Blog by Jeff Johnson, Associate Professor, Department of Biological Sciences, Institute of Applied Sciences, University of North Texas; Project Coordinator – Heath Hen Genomic Study
We are one step closer to determining the genomic distinctiveness of the extinct heath hen. In collaboration with Dovetail Genomics, we have sequenced the entire genome of the Greater Prairie-chicken, a close relative of the heath hen, which will allow us to better assemble a selection of heath hen genomes extracted from museum specimens collected in the late 1800s. Ben Novak, Lead Researcher of The Great Passenger Pigeon Comeback, Revive & Restore has been working tirelessly in preparing the samples for genomic sequencing, including those from Lesser Prairie-chicken, Sharp-tailed Grouse and Attwater’s Prairie-chicken, all members of the same taxonomic genus that includes the heath hen. By comparing the genomes of all members of the genus Tympanuchus, we will obtain a most accurate appraisal of the heath hen’s evolutionary history, including an opportunity to identify those regions of its genome that make it unique. We are on schedule to have our first heath hen sequences available for genome assembly and comparison by early April.
Because DNA becomes increasingly fragmented post-mortem, it was essential to obtain an accurate reference genome of a closely related species to the heath hen. Imagine having the task of reassembling the fragmented pieces from a great novel such as The Grapes of Wrath after it had been passed through a paper shredder. As painful as that sounds, your ability to do so would benefit greatly from referencing Steinbeck’s earlier pre-publication draft than having to identify the order of pieces without having read the book. Dovetail’s genome, therefore, has laid the foundation for which the remainder of the project depends, and it was crucial that we succeed in obtaining the freshest of samples for this first genome. For that, we must thank John Toepfer, Research Consultant, Society of Tympanuchus Cupido Pinnatus, Ltd. for his devotion to this project and obtaining samples from two female Greater Prairie-chickens in Nebraska. We obtained tissue from two birds just in case both were needed, as Sharp-tailed Grouse and Greater Prairie-chicken are known to hybridize in the area where John was working. There was no indication that the samples originated from hybrids as determined by sequencing a set of species-specific loci on the Z-chromosome. Additional tissues were also sent to Oliver Ryder’s lab (Director of Genetics, San Diego Frozen Zoo) to initiate cell lines in San Diego Frozen Zoo’s facility for future reference.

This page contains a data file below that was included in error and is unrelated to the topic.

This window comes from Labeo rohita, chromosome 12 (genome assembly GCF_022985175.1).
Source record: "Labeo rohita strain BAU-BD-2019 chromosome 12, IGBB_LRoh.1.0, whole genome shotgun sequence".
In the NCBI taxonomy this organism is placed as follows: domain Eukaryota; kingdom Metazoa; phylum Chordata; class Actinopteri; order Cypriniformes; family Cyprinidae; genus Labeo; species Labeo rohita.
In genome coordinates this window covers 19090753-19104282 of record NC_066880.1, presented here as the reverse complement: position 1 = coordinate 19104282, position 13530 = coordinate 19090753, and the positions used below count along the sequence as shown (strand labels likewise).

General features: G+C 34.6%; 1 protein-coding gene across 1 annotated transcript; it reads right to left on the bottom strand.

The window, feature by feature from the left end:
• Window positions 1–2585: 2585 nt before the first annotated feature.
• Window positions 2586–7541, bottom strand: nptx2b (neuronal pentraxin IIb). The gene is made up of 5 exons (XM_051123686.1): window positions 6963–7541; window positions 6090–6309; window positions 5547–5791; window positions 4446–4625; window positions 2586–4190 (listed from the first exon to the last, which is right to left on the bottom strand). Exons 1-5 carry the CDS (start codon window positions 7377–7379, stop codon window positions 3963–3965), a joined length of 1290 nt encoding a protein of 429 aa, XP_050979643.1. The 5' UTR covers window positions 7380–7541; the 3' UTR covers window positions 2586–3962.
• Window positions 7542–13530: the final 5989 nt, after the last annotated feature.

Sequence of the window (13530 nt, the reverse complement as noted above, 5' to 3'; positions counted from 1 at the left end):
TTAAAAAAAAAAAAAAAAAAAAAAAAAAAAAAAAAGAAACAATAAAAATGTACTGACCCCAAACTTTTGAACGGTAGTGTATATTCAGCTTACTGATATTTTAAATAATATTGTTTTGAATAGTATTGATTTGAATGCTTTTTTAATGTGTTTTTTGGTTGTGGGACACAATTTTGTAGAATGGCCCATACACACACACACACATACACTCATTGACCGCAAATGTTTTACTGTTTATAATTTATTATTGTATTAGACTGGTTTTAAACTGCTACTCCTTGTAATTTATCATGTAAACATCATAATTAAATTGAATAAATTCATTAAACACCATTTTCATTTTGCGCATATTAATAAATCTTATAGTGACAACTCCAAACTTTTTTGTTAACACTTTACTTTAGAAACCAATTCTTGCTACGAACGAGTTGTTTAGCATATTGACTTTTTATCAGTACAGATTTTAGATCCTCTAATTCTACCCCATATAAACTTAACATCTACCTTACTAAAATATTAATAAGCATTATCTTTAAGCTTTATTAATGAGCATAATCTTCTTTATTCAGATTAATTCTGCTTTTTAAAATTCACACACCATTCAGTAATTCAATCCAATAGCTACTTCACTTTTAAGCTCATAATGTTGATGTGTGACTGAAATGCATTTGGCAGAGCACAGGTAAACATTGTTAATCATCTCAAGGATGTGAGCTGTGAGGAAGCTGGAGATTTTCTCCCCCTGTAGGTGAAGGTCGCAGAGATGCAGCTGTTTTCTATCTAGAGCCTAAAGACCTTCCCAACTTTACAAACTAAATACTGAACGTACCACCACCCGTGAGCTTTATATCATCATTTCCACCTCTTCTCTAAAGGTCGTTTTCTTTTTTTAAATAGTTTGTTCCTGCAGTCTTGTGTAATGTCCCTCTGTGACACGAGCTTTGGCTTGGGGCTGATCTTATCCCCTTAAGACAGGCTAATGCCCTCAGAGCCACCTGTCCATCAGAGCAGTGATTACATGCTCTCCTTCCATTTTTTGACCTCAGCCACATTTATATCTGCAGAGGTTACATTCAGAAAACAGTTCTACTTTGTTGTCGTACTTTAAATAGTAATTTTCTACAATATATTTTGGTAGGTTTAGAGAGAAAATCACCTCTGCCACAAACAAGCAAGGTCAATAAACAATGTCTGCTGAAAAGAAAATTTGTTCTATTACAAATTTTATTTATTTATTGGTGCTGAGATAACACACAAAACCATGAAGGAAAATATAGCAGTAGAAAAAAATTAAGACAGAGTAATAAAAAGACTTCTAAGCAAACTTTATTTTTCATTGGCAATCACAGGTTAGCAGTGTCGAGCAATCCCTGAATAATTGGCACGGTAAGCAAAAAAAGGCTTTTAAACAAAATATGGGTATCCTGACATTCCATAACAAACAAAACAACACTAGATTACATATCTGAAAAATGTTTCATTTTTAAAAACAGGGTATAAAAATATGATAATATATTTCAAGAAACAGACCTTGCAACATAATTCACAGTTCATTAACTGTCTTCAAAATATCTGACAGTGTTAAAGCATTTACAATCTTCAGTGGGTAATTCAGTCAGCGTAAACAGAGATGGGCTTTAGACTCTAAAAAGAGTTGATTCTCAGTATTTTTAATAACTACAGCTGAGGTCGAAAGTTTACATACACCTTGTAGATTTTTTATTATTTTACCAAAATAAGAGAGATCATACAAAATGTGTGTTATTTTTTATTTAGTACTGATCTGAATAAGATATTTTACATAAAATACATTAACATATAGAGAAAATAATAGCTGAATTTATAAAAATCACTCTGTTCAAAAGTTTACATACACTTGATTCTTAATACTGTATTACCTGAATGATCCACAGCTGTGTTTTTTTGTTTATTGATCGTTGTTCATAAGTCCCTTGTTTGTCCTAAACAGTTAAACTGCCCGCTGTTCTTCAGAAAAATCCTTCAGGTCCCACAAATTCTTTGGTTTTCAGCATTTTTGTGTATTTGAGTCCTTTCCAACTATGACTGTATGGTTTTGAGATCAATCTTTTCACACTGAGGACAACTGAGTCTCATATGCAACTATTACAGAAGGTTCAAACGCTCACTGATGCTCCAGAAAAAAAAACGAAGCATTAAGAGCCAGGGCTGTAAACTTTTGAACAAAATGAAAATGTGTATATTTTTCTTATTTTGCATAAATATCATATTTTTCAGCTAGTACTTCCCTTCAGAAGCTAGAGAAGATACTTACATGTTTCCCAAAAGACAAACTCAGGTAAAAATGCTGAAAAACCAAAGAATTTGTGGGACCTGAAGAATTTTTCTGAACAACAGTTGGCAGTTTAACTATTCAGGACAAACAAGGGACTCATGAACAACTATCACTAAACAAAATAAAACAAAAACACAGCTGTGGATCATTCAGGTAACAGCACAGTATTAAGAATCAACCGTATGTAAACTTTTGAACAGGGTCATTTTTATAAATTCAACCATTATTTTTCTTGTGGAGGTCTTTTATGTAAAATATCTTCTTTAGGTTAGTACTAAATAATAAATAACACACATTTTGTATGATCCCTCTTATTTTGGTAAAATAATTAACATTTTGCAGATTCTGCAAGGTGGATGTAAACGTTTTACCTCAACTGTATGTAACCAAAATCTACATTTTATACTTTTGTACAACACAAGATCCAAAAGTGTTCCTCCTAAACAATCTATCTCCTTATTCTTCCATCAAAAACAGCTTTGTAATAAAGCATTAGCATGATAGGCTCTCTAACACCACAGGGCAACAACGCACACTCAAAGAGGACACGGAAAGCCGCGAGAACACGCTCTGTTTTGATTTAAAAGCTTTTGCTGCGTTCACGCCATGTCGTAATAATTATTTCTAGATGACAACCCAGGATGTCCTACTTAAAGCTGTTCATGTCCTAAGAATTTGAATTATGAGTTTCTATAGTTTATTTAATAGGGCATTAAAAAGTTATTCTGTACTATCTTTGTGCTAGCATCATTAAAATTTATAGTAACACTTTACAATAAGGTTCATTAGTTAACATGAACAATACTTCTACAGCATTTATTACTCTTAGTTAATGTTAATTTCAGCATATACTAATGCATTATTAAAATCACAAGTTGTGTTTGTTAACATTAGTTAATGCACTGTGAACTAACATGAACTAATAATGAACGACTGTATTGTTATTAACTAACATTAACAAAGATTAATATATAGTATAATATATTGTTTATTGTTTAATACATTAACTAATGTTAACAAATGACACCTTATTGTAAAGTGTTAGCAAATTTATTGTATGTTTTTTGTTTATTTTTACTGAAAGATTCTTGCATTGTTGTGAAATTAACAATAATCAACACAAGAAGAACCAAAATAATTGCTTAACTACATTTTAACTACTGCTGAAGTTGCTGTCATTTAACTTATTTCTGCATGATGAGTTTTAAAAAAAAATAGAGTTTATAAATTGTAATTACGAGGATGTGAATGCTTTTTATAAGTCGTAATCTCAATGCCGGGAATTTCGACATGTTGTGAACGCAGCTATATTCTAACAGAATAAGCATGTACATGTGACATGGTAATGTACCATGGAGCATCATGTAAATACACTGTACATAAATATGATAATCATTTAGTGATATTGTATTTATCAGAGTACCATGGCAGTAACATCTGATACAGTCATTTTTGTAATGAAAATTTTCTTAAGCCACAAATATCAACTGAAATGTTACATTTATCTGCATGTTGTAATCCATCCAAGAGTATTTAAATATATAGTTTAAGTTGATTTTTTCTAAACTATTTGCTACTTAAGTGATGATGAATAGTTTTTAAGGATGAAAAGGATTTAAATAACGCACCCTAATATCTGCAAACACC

This is a very exciting project and we hope you stay tuned as it is guaranteed to provide exciting results. Special thanks to our funders and all those interested in the Heath Hen.
For more news about this project, see Sara Brown’s article in the Vineyard Gazette, “Heath Hen Project Advances Quickly“, Thursday, March 5, 2015.